Australian Dictionary of Biography

  • Tip: searches only the name field
  • Tip: Use double quotes to search for a phrase

May, Sydney Lionel (1882–1968)

by Gordon D. Spearritt

This article was published in Australian Dictionary of Biography, Volume 10, (MUP), 1986

Sydney Lionel May (1882-1968), organist and music lecturer, was born on 30 May 1882 at Tent Hill, Rothschild, New South Wales, son of native-born parents Walter James May, teacher, and his wife Margaret, née Dodds. From Dunolly Public School he won a bursary to East Maitland High School (1896-98), but transferred to Sydney Boys' High School (1898-99). He gained a certificate in geology and metallurgy after two years at the Sydney Technical College School of Mines, and in 1902 became assistant metallurgist with the Sulphide Corporation at Cockle Creek, Newcastle. Eye trouble prevented him from continuing as a metallurgist.

Having studied the piano as a child he was now drawn to a career in music. May became organist and choirmaster at St John's Church of England, Newcastle, until late 1904, then took up duties as organist and choirmaster (1905-20) at the Central Congregational Church, Ipswich, Queensland. He taught the piano and music theory privately, conducted the Esk Musical Union (1907-10) and organized many concerts and musical evenings in Ipswich, Esk and Boonah. On 25 April 1910 he married Mary Ellen Williams in the church in which he performed. He lived in Ipswich till his death, although his work and interests were to take him away increasingly. May followed Percy Brier as organist at the Brisbane City Tabernacle Baptist Church in 1920-35.

By 1924 he was a member of the University of Queensland Music Advisory Board, and in 1928 the university appointed him part-time organizer of Queensland examinations for the Australian Music Examinations Board. May became full-time organizer and lecturer from 1 January 1934, not without some controversy as he lacked any formal tertiary training. He maintained this position by one-year appointments until his retirement in 1952.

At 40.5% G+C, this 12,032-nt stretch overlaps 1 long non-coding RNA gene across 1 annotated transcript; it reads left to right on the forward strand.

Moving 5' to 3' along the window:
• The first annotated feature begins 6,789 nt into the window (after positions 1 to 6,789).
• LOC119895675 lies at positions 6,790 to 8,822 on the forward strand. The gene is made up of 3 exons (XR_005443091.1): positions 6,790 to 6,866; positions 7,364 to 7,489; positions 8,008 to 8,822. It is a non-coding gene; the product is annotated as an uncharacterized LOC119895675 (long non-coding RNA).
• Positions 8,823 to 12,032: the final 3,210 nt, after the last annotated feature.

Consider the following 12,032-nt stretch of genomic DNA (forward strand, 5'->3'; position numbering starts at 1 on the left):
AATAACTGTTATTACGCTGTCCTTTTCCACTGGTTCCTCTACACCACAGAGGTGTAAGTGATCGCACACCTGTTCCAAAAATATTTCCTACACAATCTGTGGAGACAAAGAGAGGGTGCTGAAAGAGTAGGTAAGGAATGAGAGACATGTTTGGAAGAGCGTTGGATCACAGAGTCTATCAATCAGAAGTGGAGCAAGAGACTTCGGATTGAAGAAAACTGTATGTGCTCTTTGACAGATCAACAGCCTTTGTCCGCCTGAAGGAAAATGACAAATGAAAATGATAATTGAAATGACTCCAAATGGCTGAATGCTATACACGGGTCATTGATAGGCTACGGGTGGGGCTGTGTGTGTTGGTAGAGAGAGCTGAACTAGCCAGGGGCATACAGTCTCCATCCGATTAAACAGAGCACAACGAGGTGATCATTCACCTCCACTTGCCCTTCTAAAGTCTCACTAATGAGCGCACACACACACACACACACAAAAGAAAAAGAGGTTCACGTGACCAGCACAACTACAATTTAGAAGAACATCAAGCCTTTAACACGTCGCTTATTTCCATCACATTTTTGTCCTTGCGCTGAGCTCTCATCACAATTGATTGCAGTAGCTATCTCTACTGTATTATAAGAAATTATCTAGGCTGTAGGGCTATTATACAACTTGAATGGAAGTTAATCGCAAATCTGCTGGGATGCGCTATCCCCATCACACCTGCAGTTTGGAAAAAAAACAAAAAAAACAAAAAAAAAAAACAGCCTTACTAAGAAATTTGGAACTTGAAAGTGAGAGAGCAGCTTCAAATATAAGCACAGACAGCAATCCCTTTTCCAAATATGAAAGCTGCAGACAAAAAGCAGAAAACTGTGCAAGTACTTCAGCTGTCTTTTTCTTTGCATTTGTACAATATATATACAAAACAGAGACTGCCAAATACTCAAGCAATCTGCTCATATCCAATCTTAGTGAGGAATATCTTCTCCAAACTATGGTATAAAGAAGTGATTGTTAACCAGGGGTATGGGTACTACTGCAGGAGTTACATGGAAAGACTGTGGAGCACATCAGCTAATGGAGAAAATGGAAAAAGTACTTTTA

May was proud of his achievement in establishing the examination system in music and speech on a firm footing in Queensland. When he took over the university position it ran at a financial loss with about 700 entries in 1927. He worked hard over many years, travelling extensively even to small centres in outback regions to persuade teachers to submit candidates for examination. The scheme was soon financially self-sufficient and by 1952 over 11,000 candidates were entering annually. May organized summer schools in music and speech from 1946 to 1953 in Brisbane and Toowoomba, attracting hundreds of teachers and students. In 1955 he was on the Conservatorium Advisory Council, having been prominent in campaigns to establish a conservatorium of music in Queensland.

The university evidently lacked confidence in May's ability to offer worthwhile studies in music towards a B.A. degree, as only about one-tenth of the units for that degree could be taken in music during his time as lecturer. In his retirement he was somewhat embittered by the university's lukewarm acknowledgement of his contribution to the development of music over twenty-five years of service, and joined forces with Mrs Grace MacGibbon to found in 1963 a rival examinations body, the Council of Music and Drama in Queensland.

Particularly from about 1936 May developed enthusiasm for collecting the origins of place names and was, for a time, honorary secretary of the Queensland Place Names Committee. In Local Government (1957-64) he discussed at least 1900 place names, Aboriginal names and Melba's Queensland years. His theory on the origins of 'Waltzing Matilda' in The Story of Waltzing Matilda (Brisbane, 1944) suffers from insubstantial evidence and irrelevancies.

Of sturdy build, with fair hair and somewhat rugged features, May often seemed forbidding on first acquaintance; he was gregarious, nevertheless, and loved travelling round Queensland, renewing friendships and discussing music and place names. He died at Ipswich on 21 November 1968, and was cremated. Two sons and two daughters survived him.

Select Bibliography

  • P. Brier, One Hundred Years and More of Music in Queensland (Brisb, 1971)
  • Local Government, June 1957, p 31
  • Historical Papers (Royal Historical Society of Queensland), 2, no 3, 1981-82, p 15
  • Courier Mail (Brisbane), 24 Dec 1949
  • Telegraph (Brisbane), 27 Nov 1968
  • P. J. Fleming, History of C.M.D. (typescript, no date, Council of Music and Drama, Brisbane) State Library of Queensland
  • family papers (privately held).

Citation details

Gordon D. Spearritt, 'May, Sydney Lionel (1882–1968)', Australian Dictionary of Biography, National Centre of Biography, Australian National University, http://adb.anu.edu.au/biography/may-sydney-lionel-7537/text13147, published first in hardcopy 1986, accessed online 16 December 2018.

This article was first published in hardcopy in Australian Dictionary of Biography, Volume 10, (MUP), 1986

View the front pages for Volume 10

© Copyright Australian Dictionary of Biography, 2006-2018